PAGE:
Efficient lighting and daylighting

Lighting levels required depends on the property type

The illuminance is the total amount of light (flux) falling on a surface and is measured in lux (SI uni). Lamp output is measured in lumens. Lux = lumens per square metre. Determining lighting levels depends on the design of the building

  • Daylighting (Advantages: Energy savings, positive psychological impact, increased productivity. Disadvantages: Increase heat load, costly to integrate with artificial light, glare and internal shadows)
  • Daylighting + Artificial lighting
  • Artificial lighting alone

    Table of Lighting Levels (AS 1680)

    Table of Lighting Levels (AS 1680)

Ways to maximise daylight

  • Light shelves: High reflectance upper surface, reduces glare, improves light distribution, better in temperate climates. However, can reduce overall daylight in some conditions
  • Laser cut panels:  Acrylic panel mounted internally or externally with laminate, low glare, high level of light deflection, general increases in light distribution achieved. However, some distortion of outside view and relatively expensive
  • Reflective blinds/ louvres: Placed externally, internally or between panes, manual or automatic control, can increase daylight penetration into space in sunny conditions. However, it can obstruct view and cleaning maybe difficult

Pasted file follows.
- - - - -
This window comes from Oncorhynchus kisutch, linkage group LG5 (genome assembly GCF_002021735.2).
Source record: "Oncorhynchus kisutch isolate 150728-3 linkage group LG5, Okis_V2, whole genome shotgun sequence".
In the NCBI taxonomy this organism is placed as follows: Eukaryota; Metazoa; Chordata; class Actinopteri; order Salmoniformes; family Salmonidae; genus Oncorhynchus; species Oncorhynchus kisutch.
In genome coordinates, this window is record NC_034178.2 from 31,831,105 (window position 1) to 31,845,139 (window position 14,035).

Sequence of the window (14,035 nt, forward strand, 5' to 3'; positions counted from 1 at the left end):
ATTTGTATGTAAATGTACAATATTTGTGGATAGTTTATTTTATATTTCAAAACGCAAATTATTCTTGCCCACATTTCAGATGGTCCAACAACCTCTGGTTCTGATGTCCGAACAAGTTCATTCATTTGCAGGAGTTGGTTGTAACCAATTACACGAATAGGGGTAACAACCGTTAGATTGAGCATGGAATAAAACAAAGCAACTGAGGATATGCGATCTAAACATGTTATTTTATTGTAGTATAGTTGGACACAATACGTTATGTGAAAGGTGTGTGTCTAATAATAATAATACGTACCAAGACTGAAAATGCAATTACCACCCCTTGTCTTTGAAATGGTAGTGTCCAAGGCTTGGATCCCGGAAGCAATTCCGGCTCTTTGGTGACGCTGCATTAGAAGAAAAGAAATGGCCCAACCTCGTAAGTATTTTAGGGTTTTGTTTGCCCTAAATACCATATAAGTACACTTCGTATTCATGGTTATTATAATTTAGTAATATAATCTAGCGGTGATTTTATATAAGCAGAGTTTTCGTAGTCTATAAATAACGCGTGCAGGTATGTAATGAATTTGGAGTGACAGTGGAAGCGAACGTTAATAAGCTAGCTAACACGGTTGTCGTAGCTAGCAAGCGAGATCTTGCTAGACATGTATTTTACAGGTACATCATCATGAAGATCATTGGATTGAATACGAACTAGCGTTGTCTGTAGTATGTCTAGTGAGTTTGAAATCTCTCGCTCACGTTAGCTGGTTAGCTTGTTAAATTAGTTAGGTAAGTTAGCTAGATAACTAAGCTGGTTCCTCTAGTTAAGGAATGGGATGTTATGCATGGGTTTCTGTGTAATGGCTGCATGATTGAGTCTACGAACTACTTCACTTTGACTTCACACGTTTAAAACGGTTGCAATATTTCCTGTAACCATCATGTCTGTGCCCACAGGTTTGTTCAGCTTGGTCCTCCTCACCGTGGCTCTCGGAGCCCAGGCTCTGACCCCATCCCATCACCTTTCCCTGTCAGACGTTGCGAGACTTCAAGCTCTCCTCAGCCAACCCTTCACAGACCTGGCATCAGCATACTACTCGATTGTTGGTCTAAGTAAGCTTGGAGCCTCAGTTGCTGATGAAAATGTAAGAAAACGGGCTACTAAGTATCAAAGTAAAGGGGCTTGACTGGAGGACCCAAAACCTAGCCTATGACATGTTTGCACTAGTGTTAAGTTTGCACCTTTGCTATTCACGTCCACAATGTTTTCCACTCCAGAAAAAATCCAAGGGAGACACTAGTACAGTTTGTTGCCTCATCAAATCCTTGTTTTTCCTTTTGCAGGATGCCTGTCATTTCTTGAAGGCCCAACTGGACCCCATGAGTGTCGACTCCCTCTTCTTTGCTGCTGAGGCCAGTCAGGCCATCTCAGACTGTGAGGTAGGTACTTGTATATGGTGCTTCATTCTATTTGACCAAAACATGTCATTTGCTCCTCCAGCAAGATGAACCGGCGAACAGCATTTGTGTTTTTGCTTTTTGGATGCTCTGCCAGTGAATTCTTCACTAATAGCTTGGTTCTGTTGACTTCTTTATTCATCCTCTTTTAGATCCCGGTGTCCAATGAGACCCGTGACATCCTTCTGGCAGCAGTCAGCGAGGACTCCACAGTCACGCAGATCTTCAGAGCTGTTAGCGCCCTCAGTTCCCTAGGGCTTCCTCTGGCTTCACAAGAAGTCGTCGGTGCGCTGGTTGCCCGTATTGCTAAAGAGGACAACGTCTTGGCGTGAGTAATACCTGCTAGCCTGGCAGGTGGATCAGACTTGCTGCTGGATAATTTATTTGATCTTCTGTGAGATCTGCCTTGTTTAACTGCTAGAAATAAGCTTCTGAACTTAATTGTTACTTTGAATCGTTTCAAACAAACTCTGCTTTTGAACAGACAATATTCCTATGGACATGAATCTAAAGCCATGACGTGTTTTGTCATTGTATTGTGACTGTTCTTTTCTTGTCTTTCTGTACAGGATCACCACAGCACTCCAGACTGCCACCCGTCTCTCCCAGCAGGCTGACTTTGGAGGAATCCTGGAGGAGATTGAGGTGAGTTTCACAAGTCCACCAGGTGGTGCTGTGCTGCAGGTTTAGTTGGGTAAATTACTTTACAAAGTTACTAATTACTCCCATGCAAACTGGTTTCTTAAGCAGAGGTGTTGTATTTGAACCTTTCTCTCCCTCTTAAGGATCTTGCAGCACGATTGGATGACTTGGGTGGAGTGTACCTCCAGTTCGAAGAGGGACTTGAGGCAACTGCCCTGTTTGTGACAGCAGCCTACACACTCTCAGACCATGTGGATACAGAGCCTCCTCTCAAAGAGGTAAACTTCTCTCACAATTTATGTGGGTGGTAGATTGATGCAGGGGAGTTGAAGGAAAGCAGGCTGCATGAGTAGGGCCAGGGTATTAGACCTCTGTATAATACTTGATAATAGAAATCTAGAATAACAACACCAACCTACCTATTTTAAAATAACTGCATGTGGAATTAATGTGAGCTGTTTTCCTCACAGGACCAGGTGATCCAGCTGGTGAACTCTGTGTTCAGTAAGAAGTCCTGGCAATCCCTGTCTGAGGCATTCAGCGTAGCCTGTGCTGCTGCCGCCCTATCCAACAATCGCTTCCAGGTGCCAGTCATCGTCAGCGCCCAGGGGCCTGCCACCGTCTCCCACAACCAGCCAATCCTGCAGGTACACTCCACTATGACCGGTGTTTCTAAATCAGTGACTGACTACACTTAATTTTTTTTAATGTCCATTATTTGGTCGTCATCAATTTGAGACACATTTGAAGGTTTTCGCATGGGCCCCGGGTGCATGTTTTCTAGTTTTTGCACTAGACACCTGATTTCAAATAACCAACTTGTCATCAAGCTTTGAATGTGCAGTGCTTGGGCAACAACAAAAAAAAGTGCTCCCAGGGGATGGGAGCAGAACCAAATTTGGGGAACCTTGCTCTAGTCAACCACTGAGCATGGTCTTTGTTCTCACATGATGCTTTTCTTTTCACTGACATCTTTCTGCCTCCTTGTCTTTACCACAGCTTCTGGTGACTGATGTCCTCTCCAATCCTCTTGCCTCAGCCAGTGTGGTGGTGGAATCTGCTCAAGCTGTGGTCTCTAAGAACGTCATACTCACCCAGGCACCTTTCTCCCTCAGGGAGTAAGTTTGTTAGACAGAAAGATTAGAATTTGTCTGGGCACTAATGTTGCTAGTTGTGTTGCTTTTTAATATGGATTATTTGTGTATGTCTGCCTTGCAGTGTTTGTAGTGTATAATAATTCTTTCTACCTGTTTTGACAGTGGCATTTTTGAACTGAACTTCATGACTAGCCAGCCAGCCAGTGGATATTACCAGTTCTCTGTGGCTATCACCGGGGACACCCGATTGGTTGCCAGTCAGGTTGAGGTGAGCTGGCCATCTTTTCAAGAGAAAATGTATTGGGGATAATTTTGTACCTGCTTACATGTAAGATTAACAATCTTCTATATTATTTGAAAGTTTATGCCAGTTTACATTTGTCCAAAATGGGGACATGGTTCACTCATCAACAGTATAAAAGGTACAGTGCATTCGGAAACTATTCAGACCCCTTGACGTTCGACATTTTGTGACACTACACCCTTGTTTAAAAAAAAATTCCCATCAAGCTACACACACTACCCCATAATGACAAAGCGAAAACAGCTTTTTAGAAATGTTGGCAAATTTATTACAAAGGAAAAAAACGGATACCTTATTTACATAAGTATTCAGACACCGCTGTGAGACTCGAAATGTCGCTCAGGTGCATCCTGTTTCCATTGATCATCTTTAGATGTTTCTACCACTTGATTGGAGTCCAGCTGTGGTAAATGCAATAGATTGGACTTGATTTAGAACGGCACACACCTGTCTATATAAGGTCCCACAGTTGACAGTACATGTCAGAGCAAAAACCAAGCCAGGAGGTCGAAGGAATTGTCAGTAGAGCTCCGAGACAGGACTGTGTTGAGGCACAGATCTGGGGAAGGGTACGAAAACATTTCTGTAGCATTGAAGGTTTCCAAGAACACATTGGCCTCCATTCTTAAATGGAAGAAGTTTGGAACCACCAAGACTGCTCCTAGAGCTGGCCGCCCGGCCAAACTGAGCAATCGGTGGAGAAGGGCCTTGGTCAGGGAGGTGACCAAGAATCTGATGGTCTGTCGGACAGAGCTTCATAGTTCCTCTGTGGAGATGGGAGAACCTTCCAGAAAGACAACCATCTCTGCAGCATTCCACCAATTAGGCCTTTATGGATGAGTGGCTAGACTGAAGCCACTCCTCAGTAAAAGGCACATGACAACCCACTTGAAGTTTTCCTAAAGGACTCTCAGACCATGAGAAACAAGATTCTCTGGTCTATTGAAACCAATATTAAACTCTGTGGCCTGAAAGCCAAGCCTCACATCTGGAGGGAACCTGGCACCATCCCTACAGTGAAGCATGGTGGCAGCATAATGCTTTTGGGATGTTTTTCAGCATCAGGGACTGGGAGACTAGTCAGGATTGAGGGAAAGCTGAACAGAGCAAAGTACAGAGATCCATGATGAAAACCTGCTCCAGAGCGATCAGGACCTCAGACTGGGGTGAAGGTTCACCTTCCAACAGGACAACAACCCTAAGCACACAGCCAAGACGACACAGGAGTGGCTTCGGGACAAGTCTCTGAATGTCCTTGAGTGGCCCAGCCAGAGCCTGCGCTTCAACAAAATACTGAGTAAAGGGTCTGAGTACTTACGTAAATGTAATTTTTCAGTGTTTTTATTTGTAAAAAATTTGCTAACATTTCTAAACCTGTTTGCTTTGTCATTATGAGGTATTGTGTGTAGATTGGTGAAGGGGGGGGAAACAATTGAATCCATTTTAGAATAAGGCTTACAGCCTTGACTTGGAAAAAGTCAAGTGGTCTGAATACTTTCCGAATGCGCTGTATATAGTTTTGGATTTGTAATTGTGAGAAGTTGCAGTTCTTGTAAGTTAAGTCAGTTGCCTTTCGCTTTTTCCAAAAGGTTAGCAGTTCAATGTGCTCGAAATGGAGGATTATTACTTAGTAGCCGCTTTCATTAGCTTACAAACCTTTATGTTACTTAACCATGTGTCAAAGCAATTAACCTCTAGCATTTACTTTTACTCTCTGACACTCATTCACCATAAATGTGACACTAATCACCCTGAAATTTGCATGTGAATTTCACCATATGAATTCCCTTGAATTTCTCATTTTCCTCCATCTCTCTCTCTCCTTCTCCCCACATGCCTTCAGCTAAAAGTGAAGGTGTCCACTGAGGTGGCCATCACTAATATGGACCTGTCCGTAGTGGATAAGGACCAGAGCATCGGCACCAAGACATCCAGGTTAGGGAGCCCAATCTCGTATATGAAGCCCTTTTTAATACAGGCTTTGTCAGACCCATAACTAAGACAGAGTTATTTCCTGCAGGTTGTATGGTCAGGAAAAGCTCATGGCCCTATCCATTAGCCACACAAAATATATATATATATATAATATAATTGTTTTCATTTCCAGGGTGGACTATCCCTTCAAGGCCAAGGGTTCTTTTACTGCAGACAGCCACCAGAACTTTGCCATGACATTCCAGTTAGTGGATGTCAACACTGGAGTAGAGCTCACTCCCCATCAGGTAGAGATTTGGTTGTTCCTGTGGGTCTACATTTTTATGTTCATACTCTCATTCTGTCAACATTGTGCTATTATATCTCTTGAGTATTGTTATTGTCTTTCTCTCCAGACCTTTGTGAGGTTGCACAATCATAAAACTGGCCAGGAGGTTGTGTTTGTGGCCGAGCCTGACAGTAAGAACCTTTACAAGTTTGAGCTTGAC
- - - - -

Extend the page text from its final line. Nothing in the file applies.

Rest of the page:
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Types of  artificial lamp are available

Types of Artificial Lamps

Types of Artificial Lamps

The most efficient are

  1. High-pressure sodium lamps 183-200 lm/W
  2. High intensity discharge lamp 150 lm/W
  3. Conventional Fluorescents
  4. Compact Fluorescents
  5. LED 131 lm/W

Lamp efficacy (LPW) = L (lumens)/ W (Watts)

where L = Light emitted; W = Power required

Lamps have varying efficacy

Lamps have varying efficacy


How do we calculate the energy consumption of a lighting system?

Energy (Wh) = Sum of Number of lamps (N)*Wattage of lamp (W)*Operating Hours (H)


Considerations for artificial lamps

  • cost
  • size
  • life time and reliability
  • colour properties
  • dimmability
  • simplicity and convenience in use
  • disposal
  • environmental effects
  • lumen maintenance


Strategies to reduce lighting energy use

Low cost techniques

  • remove lamps
  • replace lamps to more efficient ones
  • improve user behaviour
  • improve lamp maintenance

Retrofit or redesign

  • Introduce task oriented lighting
  • change colour of walls, floors and ceiling
  • Increase use of daylighting
  • Install automatic control system (motion sensors or time of day)

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